I noticed some slowness when reaching this server, this morning.  Logging in, there was no heavy CPU or swap usage.   Looking at netstat, I saw the reason: the Department of Homeland Security was poking around.


Posted by     Categories: About This Site     6 Comments

The pkgsrc chop

Joerg Sonnenberger is planning to remove a number of outdated or broken packages from pkgsrc, after the next quarterly release.  Speak up if you’re actively using one of those packages slated for removal.

When is that next quarterly release, anyway?  It was due the 7th, as far as I know…

Posted by     Categories: pkgsrc     0 Comments


That didn’t take long: Matthew Dillon has an update on his REDO work; he’s about halfway there.  His summary includes instructions on how to test this new work, including ways to change how Hammer syncs to disk.

Posted by     Categories: Committed Code, DragonFly, Hammer     0 Comments

Huge cleanup for games

Recently, Sascha Wildner committed a huge number of changes to the various games, bringing them in line with what’s on NetBSD and style(9).  This was all put together by Ulrich Spoerlein.

I draw attention to this not because it changed anything with the games in a functional sense, but because it’s huge (450 files changed, 31450 insertions(+), 29998 deletions(-)) and because it came out of nowhere.  It’s always nice to have new surprise contributions arrive.

Posted by     Categories: Committed Code, DragonFly, NetBSD     1 Comment

Hammer REDO and other storage notes

Matthew Dillon declared his intention to have REDO working for Hammer very soon.  This will improve speed by lowering the number of fsync()s needed in a given period of time to flush data to disk.

He continues in a separate message talking at length about data flushing and how to implement it efficiently, with some comparisons to work in FreeBSD.  The followups are worth reading, too.

Posted by     Categories: Device support, DragonFly, FreeBSD, Goings-on     0 Comments

Interest in tmpfs, again

Antonio Huete Jimenez wants to find anyone working on tmpfs for DragonFly; his post about it summarizes the work so far.  He’s interested in working on it, in any case.

Posted by     Categories: DragonFly, Goings-on     0 Comments

BSDTalk 184: Matthew Dillon and DragonFly

Why, BSDTalk 184 is our very own Matthew Dillon talking about all the recent changes in DragonFly, for a good half-hour!  I’ve listened to about half of it so far…  I hadn’t realized the significance of some of the changes in the last two releases.  It’s also strange to hear someone mentioning the work you’ve done (pkgsrc bulk builds)…

Posted by     Categories: DragonFly, Goings-on, Periodicals     0 Comments

OpenSSL and also DNSSEC

Jan Lentfer’s posted the steps to test OpenSSL encryption – I link to them because it’s interesting to see the steps spelled out.

Jan’s also posted a patch to enable DNSSEC support throughout BIND and related tools.  Test if this interests you.  (and it should.)

Posted by     Categories: DragonFly, Goings-on     0 Comments

Fix for common libc problem

There’s a recent libc vulnerability that appears to be present in every BSD and Linux flavor.  (Nearly every?  There’s a lot…)  Antonio Huete Jimenez committed the fix, with instructions on how to just rebuild libc for thatupdate.

Posted by     Categories: Committed Code, DragonFly     0 Comments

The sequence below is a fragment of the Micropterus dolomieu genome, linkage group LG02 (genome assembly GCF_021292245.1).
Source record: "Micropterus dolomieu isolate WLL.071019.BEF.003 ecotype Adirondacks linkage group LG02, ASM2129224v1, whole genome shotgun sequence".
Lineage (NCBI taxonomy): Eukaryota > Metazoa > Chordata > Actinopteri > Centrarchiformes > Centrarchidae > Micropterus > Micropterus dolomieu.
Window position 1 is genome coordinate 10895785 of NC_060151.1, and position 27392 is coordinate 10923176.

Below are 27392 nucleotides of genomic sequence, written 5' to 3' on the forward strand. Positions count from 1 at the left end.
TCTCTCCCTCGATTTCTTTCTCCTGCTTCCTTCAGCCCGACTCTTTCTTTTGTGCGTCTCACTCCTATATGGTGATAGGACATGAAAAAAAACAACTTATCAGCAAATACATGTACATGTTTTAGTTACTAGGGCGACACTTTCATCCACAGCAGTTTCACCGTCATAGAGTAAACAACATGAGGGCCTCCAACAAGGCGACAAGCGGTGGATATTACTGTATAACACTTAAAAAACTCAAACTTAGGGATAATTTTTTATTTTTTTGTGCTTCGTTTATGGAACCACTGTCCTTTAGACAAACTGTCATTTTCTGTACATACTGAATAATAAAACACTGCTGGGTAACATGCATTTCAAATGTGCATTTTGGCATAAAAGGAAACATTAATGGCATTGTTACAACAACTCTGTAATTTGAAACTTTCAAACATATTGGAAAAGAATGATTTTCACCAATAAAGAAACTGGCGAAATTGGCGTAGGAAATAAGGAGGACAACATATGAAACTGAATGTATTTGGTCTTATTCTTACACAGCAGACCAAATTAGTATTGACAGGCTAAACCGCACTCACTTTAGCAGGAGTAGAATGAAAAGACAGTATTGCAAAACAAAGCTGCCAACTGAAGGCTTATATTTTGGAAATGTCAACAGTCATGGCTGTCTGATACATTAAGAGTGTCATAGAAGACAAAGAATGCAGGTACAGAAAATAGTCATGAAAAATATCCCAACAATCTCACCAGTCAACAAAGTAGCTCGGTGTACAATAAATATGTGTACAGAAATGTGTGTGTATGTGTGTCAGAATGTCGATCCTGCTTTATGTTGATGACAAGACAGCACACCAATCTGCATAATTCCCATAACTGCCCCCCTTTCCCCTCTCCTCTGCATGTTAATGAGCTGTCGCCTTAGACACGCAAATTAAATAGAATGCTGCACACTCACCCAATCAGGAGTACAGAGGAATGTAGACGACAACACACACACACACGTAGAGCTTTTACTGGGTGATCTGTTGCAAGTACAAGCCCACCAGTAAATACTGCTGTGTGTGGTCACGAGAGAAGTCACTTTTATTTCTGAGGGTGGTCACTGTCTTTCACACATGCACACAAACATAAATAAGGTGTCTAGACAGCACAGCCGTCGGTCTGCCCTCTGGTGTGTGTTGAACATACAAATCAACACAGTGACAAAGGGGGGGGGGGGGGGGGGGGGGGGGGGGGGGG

Too much ram: it’s possible

I’ve always said you can’t be too rich, too thin, or have too much RAM.  (I’m paraphrasing a quote from the Dutchess of Windsor.)  However, maybe you can have too much RAM.  Recent changes by Matthew Dillon have made it possible to run the kernel_map out of RAM depending on the quantity of video RAM and system RAM in use.

This isn’t a significant danger; I’m highlighting it because it’s an odd problem.  It’s easy to work around for now.  There’s a new utility, kmapinfo, to show mow much kernel memory is being used.

Posted by     Categories: DragonFly, Goings-on     0 Comments

Hammer downgrade and upgrade bug

Thomas Nikolajsen experienced firsthand a bug where downgrading a Hammer PFS master to a slave and then later making it a master again lost all data.  Lucky him…   The problem’s now fixed.

Posted by     Categories: DragonFly, Hammer, Heads Up!     0 Comments

Crypto testing needed

Jan Lentfer needs someone with cryptographic hardware that isn’t padlock (e.g. not VIA) to test his recent OpenSSL upgrade.  Do you have hardware that matches? Please help.

Posted by     Categories: Device support, DragonFly     0 Comments

vr(4) driver fixup

Jan Lentfer noticed a lot of errors with his vr(4) card under load.  Matthew Dillon suggested some reasons/fixes, and then made a commit that may fix it.  Please test if you have an older Rhine card.

Posted by     Categories: Committed Code, Device support, DragonFly     0 Comments

MPSAFE details

In response to a question about fine-grained vs. coarse locking, Matthew Dillon detailed the locking types used by DragonFly and the remaining work left to make the system able to function completely without the Giant Lock.  (hint: VM, something Matt’s known for.)

Posted by     Categories: DragonFly, Goings-on     0 Comments fixed

There were some errors with the domain, which are now fixed.  This includes some issues in NNTP access to the discussion groups, which is why I don’t have a link for this.

Posted by     Categories: DragonFly, Goings-on     0 Comments

Update for spamassassin

This has been bouncing around other news outlets, but I’ll mention it here: There’s an out of data SpamAssassin rule that can potentially mark mail as spam because of the 2010 date.  A mail to describes the various fixes.

The step of ‘sa-update && /etc/rc.d/spamd restart’ seems to have fixed it for me.  Incidentally, if you are using SpamAssassin, sa-update is a good tool to run on a regular basis.

Posted by     Categories: DragonFly, Heads Up!, pkgsrc     0 Comments

cryptodev support added

Jan Lentfer has added cryptodev support in openssl.  What does that mean?  It means that separate encryption hardware can be used to offload the computation needed to encrypt data for OpenSSL.  Look at the crypto(3) man page for details.

Posted by     Categories: Device support, DragonFly     0 Comments

Bleeding edge made less sharp

As previously noted, some of Matthew Dillon’s work was potentially destabilizing.  The “danger period” (I saw no issues reported) is over.

Posted by     Categories: Committed Code, DragonFly, Goings-on     0 Comments

OSBR: Success factors

The January issue of the Open Source Business Resource is out, with the topic being “success factors”.   Many of the articles focus on participation, and it’s an interesting read.  February’s theme is “Startups”, with articles due by Jan. 20th if you’re contributing one.

Posted by     Categories: BSD, Periodicals     0 Comments